“And Simeon blessed them, and said unto Mary his mother, Behold, this child is set for the fall and rising again of many in Israel; and for a sign which shall be spoken against; (Yea, a sword shall pierce through thy own soul also,) that the thoughts of many hearts may be revealed.” (Luke 2:34-35)

When one is called to affect a piece of the world for God, He’ll bring the person in question down to the lowest of the low, the least-common denominator in relation to the sphere to which they’re called. In the case of Jesus—“the firstborn among many brethren” (Romans 8:29b)—it’s like His Father started Him at a lower place than would be necessary for anyone else.

“and the second beast like a calf…” (Revelation 4:7b)

Think about what Simeon spoke aloud regarding the Lord: “that the thoughts of many hearts may be revealed.” What is a “thought”? Can I see it? How does it affect the way I live and the world in which I live? And, do I have “thoughts” or is it something more akin to atoms and then molecules? Sometimes it’s hard to do what Paul describes in his second letter to the Corinthians (2 Corinthians 10:5b, emphasis mine): “[bring] into captivity every thought to the obedience of Christ.” Sometimes it feels like the things running through my head are not individual objects that can be separated one from another and sifted through but more in line with liquid, or sludge. Dear God. I find comfort in this scripture: “In the multitude of my thoughts within me Thy comforts delight my soul.” (Psalm 94:19)

Jesus is Lord of all. When Paul said “we have the mind of Christ”, this means that we have a capacity, a lens through which to view the thoughts and emotions (like the aforementioned “atoms and molecules”) that come at us and arise within and through us. Jesus started at the bottom in order to build up that mind, in humility, to be able to gift it to us via the Holy Spirit.

“and the third beast had a face as a man…” (Revelation 4:7c)

Behind each face is a thousand thoughts, sometimes more, operating in and around and interdependent of one another. There’s no way we can read another’s mind, let alone our own. “The Lord knoweth the thoughts of man, that they are vanity.” (Psalm 94:11) The sad thing is, there is no room in the thoughts of man for the Lord Christ. This is why the Father had to start off as He did, with His “holy child Jesus” (Acts 4:30b). This notion that we have earned anything on our own merit, preparing for an ushering in to the kingdom of Heaven, is anathema. It is beyond irrational. The Father didn’t keep His Son from being born into comfort out of maliciousness, it’s just that He started Jesus off on the right foot so that He could bring everyone else up from the bottom as well.

“and the fourth beast was like a flying eagle.” (Revelation 4:7d)

Take a second this Christmas—maybe around the time you retire to your after dinner coffee and before you remember those little stocking stuffers you forgot among the rush of the big presents under the tree (assuming you even got anything for Christmas)—and give Jesus a thought, a moment, an emotion. He more than warrants it. He was wrapped in swaddling clothes for us and placed, not under a tree, but with the animals. Let us go out of our comfort and present Him a place in our minds and hearts.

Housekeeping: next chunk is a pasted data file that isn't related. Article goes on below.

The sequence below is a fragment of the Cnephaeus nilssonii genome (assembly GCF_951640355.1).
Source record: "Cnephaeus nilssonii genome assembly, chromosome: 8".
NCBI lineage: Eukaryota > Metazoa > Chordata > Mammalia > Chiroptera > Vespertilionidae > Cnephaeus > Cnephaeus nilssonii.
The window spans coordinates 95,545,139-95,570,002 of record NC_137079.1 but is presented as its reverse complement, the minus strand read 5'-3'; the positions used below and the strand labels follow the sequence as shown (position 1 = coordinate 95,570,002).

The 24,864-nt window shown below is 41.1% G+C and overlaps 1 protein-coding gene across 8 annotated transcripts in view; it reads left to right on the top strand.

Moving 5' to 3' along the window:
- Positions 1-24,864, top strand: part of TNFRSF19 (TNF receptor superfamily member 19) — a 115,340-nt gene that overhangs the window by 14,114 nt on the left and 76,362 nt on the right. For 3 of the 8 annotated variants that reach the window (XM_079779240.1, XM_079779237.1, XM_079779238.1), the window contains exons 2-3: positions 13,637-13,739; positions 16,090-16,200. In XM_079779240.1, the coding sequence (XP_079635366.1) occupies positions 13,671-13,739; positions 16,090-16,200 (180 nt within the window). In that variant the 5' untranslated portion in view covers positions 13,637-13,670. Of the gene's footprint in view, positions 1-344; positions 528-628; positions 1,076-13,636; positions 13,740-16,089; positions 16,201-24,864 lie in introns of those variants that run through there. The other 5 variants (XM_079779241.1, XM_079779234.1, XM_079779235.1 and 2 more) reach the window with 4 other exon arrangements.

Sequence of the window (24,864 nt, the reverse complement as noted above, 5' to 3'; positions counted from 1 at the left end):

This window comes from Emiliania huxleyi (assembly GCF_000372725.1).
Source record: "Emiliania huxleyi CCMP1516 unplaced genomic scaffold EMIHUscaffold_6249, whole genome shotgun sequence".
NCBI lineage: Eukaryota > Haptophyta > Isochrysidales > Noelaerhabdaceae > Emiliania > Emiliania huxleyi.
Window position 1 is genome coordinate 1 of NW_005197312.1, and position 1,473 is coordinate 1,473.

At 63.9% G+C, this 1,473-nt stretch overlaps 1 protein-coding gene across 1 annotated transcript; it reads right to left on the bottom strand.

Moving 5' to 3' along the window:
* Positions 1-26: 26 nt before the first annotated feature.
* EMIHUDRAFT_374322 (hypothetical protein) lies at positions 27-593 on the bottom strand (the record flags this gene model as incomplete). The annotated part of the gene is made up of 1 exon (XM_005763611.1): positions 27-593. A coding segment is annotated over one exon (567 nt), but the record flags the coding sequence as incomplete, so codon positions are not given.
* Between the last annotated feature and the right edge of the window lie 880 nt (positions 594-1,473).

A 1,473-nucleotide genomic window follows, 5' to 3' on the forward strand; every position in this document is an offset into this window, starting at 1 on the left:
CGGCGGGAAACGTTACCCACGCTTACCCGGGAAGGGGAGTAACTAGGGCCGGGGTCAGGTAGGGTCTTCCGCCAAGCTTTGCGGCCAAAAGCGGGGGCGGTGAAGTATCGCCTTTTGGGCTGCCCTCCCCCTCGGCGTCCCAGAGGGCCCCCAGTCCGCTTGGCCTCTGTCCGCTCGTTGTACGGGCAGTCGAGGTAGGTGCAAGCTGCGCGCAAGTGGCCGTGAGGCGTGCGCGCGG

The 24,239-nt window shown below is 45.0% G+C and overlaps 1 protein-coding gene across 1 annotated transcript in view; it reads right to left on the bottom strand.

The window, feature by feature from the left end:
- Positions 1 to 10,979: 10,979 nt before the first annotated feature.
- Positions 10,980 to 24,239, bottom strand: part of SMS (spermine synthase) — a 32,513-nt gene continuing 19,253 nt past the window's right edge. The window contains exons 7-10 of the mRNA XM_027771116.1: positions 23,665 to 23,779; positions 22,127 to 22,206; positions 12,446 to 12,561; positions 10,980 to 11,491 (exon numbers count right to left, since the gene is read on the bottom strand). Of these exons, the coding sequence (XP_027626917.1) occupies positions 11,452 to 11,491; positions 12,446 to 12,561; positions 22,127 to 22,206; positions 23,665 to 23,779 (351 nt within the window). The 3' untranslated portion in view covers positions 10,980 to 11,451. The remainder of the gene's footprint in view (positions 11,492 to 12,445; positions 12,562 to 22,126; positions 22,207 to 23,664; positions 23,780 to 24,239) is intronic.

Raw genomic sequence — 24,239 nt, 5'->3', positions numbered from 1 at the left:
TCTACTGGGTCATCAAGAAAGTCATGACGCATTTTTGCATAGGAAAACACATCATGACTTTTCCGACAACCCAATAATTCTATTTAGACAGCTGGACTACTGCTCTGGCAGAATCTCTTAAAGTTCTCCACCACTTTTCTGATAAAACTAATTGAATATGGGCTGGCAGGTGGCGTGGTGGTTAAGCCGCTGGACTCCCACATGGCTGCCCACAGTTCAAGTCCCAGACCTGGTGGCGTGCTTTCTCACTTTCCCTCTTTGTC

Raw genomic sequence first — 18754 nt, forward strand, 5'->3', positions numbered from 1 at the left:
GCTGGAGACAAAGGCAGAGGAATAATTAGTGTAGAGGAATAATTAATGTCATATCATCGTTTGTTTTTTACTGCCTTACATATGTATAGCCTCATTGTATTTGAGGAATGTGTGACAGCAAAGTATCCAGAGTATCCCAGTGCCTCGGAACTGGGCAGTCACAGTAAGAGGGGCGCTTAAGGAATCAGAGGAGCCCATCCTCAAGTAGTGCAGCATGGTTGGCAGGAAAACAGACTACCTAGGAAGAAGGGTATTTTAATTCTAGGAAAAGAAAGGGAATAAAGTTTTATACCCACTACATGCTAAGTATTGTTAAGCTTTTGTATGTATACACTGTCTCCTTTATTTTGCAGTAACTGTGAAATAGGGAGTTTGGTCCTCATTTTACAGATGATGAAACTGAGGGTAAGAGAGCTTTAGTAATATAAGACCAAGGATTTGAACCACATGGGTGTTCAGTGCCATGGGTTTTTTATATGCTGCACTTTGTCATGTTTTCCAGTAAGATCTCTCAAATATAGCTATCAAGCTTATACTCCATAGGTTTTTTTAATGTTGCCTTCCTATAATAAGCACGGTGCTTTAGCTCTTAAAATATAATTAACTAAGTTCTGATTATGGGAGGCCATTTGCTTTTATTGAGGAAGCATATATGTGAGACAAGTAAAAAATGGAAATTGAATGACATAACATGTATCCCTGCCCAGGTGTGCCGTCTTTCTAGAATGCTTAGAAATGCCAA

“And the temple was filled with smoke from the glory of God, and from His power; and no man was able to enter into the temple, till the seven plagues of the seven angels were fulfilled.” (Revelation 15:8)

The Right Way to Do a Christmas Song

I was listening to Alice In Chains’ Christmas album* the other day when I realized some traditional Christmas carols are best served by certain artists. Seen another way, it might be best to express that one particular artist put his or her stamp on the song and it maintains a synergistic relationship with them and their career. The best example I have is that of Bing Crosby and “White Christmas”. Vince Gill does a good cover, sure, with his stellar electric guitar picking—good enough not to sing it after the instrumental, honestly. But Bing is White Christmas, if I may.

I love Christmas music and look forward to mid-Autumn re-downloading what tunes I have in the cloud. I have about thirty handpicked Christmas songs with exceptional holiday staying power, and while I’m not one for the gimmicky, department-store background noise, the versions and covers of which I’m fond warm my heart during the Christmas season. Here’s a few from my own personal Christmas playlist.

Take, for instance, Enya’s Gaelic rendition of Silent Night (Oíche Chiúin). One may not understand anything she’s singing but the warmth in her voice and the drawn out tones make for an altogether refreshing take on a Christmas carol standard. Then again, if you need a standby “Silent Night”, you really can’t do better than The Temptations’ take. They go from high to low in a lush Motown version you’d want to fall asleep to (but in a good way). Sleep in heavenly peace indeed.

Enya continues with her otherworldly “O Come, O Come Emmanuel”. She opens the song with her signature mezzo and ends the first verse with two utterances of “Rejoice”—clear as ice. Then the high druidic background vocals enter to complement and also add depth to what may have become a long-forgotten and no-count carol that carries the weight and seriousness and message of the Christmas season. At least, this is my interpretation.

I fell in love with Vince Gill’s Let There Be Peace On Earth when I was a kid and digging the early nineties country scene. And while I still have a few affectionate holdovers from that era, my musical tastes have matured and refined and now my internal playlist features music—Christmas and non—from across the spectrum. This being said, his rendition of “Have Yourself a Merry Little Christmas” is still stellar. Move over with me, however, a little to the Northeast and take on James Taylor’s version. The soft brushes on the drums and spare piano chords highlight  Sweet Baby James’ yearning for a little peace during “the most wonderful time of the year”. It’s wistful, hopeful and realistic in equal measure.